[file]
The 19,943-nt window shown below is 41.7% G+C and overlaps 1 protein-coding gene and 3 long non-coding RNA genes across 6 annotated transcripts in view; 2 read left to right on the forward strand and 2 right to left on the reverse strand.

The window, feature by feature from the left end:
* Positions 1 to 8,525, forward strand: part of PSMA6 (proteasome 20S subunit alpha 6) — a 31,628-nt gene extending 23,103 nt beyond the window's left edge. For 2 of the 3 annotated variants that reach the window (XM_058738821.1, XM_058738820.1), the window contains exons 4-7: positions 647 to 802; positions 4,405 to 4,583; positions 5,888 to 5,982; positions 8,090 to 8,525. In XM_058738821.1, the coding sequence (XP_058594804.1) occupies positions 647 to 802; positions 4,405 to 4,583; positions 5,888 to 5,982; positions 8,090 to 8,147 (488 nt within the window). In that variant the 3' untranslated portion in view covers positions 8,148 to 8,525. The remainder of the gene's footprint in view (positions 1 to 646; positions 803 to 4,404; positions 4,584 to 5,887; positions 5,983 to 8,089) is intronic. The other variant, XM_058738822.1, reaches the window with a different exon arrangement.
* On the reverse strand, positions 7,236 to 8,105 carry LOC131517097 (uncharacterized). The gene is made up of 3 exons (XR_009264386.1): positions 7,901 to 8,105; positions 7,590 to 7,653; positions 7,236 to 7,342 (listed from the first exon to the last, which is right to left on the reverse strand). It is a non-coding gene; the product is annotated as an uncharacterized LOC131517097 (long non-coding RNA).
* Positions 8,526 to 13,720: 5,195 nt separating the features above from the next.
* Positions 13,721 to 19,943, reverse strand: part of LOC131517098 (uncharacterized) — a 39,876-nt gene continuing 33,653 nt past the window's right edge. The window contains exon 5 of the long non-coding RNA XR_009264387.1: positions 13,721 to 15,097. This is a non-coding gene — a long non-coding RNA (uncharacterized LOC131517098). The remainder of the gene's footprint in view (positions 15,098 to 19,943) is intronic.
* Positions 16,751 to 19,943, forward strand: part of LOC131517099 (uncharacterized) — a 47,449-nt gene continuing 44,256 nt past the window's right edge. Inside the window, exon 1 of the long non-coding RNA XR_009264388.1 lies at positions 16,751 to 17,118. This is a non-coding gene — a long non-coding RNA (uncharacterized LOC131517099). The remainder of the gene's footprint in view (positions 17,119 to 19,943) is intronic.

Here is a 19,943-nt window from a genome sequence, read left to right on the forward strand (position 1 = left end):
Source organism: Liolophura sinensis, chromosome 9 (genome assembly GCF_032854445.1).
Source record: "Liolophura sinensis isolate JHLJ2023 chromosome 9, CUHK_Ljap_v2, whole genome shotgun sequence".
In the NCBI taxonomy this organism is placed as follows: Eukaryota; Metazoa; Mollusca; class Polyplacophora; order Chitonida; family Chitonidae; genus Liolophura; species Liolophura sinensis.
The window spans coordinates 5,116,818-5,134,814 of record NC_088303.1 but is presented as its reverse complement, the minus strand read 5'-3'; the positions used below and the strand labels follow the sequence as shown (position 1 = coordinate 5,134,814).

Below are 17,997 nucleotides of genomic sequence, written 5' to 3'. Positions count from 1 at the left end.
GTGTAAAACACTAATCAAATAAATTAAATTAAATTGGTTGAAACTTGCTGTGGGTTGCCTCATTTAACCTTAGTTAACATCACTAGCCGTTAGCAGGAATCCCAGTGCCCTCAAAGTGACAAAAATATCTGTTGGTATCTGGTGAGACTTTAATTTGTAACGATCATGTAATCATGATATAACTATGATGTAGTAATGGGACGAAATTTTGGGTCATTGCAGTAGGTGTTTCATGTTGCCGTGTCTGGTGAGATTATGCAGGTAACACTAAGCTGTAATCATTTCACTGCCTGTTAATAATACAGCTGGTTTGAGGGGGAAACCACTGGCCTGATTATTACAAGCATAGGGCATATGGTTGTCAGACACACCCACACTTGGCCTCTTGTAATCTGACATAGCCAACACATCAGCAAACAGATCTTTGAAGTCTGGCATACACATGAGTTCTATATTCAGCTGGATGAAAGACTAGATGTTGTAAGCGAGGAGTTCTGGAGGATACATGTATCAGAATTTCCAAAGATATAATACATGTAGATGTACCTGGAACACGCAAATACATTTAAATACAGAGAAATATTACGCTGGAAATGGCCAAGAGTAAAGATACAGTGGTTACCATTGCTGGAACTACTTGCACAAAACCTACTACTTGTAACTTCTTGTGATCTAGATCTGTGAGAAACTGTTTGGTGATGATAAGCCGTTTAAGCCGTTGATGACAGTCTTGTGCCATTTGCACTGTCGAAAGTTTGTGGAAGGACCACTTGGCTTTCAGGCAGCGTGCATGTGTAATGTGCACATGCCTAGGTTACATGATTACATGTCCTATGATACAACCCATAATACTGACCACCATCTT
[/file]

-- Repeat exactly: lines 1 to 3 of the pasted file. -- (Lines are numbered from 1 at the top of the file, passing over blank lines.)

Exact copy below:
The 19,943-nt window shown below is 41.7% G+C and overlaps 1 protein-coding gene and 3 long non-coding RNA genes across 6 annotated transcripts in view; 2 read left to right on the forward strand and 2 right to left on the reverse strand.

The window, feature by feature from the left end:
* Positions 1 to 8,525, forward strand: part of PSMA6 (proteasome 20S subunit alpha 6) — a 31,628-nt gene extending 23,103 nt beyond the window's left edge. For 2 of the 3 annotated variants that reach the window (XM_058738821.1, XM_058738820.1), the window contains exons 4-7: positions 647 to 802; positions 4,405 to 4,583; positions 5,888 to 5,982; positions 8,090 to 8,525. In XM_058738821.1, the coding sequence (XP_058594804.1) occupies positions 647 to 802; positions 4,405 to 4,583; positions 5,888 to 5,982; positions 8,090 to 8,147 (488 nt within the window). In that variant the 3' untranslated portion in view covers positions 8,148 to 8,525. The remainder of the gene's footprint in view (positions 1 to 646; positions 803 to 4,404; positions 4,584 to 5,887; positions 5,983 to 8,089) is intronic. The other variant, XM_058738822.1, reaches the window with a different exon arrangement.